There’s far more to Indian food than butter chicken, tandoori chicken, and naan. These North Indian staples may be on more restaurant menus, but they’re just a small sampling of the flavors of the subcontinent.
To broaden your palate, you’ll want to head south where carbs reign supreme and tandoori flavors give way to hints of coconut. South India is a vegetarian’s paradise. South Indian cuisine comes from five southern states—Andhra Pradesh, Karnataka, Telangana, Kerala, and Tamil Nadu—and a collection of territories in the southern portion of the subcontinent. South Indian food is as varied as the region itself, but rice, lentils, chiles and coconut are staples. Tamarind makes frequent appearances as do sambar powder and dried curry leaves. And of course, no meal is complete without coffee.
Here’s what to eat— and drink—when traveling in South India.
If you're familiar with Indian food, you're probably familiar with biryani. Hyderbadi biryani is a variation that comes from Hyderabad. It's typically made with basmati rice, vegetables or meat, onions, spices, lemon and saffron.
Dosas come in several varieties and are similar to crepes. They’re made from fermented batter often made from rice and black gram, a bean native to India. Dosas tend to be thin and crispy. They’re served hot and accompanied by sambar, a light spicy soup that’s perfect for dipping, and an array of chutneys, condiments made from ingredients like coconut, tomato, mint and more. Dosas can be eaten plain or stuffed with a mix of spiced potatoes and fried onions, known as a masala dosa. Leave your silverware to the side though. Dosas are meant to be eaten by hand.
Think of the Uttapam as the dosa’s cousin. It’s made from the same type of batter, but tends to be thicker than a dosa and more like a savory pancake. Onions, tomatoes, cilantro, and cheese are often mixed into the batter.
Forget bacon and eggs. In South India, idli is what's for breakfast. Idlis are savory rice cakes made from steamed batter of fermented black lentils and rice. A variation is made with semolina. Idlis are made in special dishes that give them their round shape and served with sambar, chutneys, or a spicy powder usually mixed with oil.
Think of vada as a kind of savory donut. South India is home to several different varieties of vada, both savory and sweet. Vada is typically made from legumes that have been soaked in water and ground into a batter. The batter may be seasoned with cumin, onion, curry leaves or chilies. The mixture is formed into a donut shape, then deep-fried, giving vadas a crispy outside and a soft, fluffy inside. Vada is sometimes served submerged in sambar or a yogurt sauce.
Upma is a popular breakfast item. It's a kind of thick porridge made from dry-roasted semolina or a coarse rice flour. Vegetables and spices are added, paving the way for as many variations as you can think of. In Tamil Nadu, upma is served for dinner as well. Vegetables and spices are typically added to the mixture, paving the way for as many variations as a cook can dream up.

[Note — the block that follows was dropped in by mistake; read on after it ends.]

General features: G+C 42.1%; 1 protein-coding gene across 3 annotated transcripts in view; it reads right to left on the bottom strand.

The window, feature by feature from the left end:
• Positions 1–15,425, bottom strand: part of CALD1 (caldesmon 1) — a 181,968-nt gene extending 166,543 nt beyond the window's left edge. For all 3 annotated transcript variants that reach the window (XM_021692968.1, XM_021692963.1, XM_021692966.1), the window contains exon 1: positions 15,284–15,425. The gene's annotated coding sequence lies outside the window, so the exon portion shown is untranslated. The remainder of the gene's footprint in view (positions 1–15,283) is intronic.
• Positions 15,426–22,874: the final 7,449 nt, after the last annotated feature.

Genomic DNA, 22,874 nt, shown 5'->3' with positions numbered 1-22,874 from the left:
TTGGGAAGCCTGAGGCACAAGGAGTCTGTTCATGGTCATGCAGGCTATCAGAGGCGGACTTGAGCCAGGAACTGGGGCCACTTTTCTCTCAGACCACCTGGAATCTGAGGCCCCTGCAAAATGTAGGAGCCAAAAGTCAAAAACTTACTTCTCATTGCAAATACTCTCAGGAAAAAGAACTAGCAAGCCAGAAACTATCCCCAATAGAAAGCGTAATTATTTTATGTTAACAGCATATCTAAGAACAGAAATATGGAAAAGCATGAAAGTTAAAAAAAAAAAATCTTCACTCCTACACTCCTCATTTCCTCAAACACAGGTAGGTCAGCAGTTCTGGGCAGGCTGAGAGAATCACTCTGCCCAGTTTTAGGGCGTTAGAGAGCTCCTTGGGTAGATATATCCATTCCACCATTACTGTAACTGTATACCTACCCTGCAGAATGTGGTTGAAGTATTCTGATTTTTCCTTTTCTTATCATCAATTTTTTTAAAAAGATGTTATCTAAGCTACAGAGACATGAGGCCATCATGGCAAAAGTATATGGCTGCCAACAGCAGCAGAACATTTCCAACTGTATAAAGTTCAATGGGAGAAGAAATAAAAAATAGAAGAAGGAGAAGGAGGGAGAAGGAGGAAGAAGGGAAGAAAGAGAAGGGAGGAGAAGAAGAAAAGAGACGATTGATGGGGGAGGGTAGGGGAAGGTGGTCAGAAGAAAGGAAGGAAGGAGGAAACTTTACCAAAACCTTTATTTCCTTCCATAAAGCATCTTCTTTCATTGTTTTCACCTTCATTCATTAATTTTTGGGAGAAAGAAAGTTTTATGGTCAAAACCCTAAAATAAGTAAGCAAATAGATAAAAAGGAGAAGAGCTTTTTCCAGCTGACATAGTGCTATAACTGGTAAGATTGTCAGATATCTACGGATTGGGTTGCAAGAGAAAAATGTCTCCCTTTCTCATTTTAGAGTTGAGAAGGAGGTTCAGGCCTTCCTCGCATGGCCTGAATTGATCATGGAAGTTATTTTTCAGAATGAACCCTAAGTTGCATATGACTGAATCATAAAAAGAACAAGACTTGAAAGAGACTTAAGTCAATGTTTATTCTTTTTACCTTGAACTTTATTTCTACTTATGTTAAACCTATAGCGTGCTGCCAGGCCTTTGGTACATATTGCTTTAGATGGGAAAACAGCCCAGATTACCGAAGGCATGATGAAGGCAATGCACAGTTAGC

Appam hails from Kerala. It’s an almost bowl-shaped pancake made from fermented rice batter. It’s often served with coconut milk or a curry-like dish called korma, typically made from vegetables and yogurt.
Under the weather? Head straight for the rasam. Rasam is a light spicy soup made from ingredients including tomato, tamarind and black pepper. It’s often served with rice and a popular home remedy for sore throats and colds.
Sambar is stew made with a lentil base, tamarind broth and vegetables, often okra, radish or eggplant. It’s often served with dosas, idlis or rice.
Jigarthanda is kind of like a milkshake. It comes from Madurai, a city in the South Indian state of Tamil Nadu. It's made from milk, ice cream, almond gum, sugar and sarsaparilla root syrup. Jigarthanda is a local favorite and a great way to cool down on a hot summer night.
This is another one for your sweet tooth. Payasam is a dessert made of rice, milk, ghee and sugar. Milk and sugar are typically boiled with rice or vermicelli and flavored with cardamom, raisins, saffron and cashews.
Poori is a carb lover’s dream. It’s a thick bread fried to a puffy crisp that’s often served with potatoes or a curry of spicy chickpeas. Don’t be surprised if your poori is as big as your head.
South India may be a vegetarian’s paradise, but it’s got plenty of options for carnivores, too. Chicken 65 is one of them. Chicken 65 originated in Chennai and is a spicy deep fried chicken dish flavored with red chillies. There are several different recipes for Chicken 65 nowadays, but the original was created at Chennai’s Hotel Buhari.
Chicken Chettinad comes from the Chettinad region of Tamil Nadu, a state at the tip of the Indian subcontinent. The chicken is marinated in yogurt, turmeric and a mixture of red chillies, coconut poppy seeds, onions and garlic. It's typically garnished with coriander and served with rice or paratha, a type of bread popular in the region.
Avial is a dish referenced in 7th century Indian poetry. It’s especially popular in Kerala and Tamil Nadu and a great option for getting in your daily vegetables. Avial is a mix of more than a dozen vegetables and coconut. Typical vegetabls for avial are carrots, green beans and moringa.
If you're in South India, there's a very good chance curd rice is on the menu. It's a simple mixture of steamed white rice and yogurt. The rice is steamed to a point where it almost breaks down, then seasoned with ingredients like curry leaves and mustard seeds before being mixed with yogurt and salt.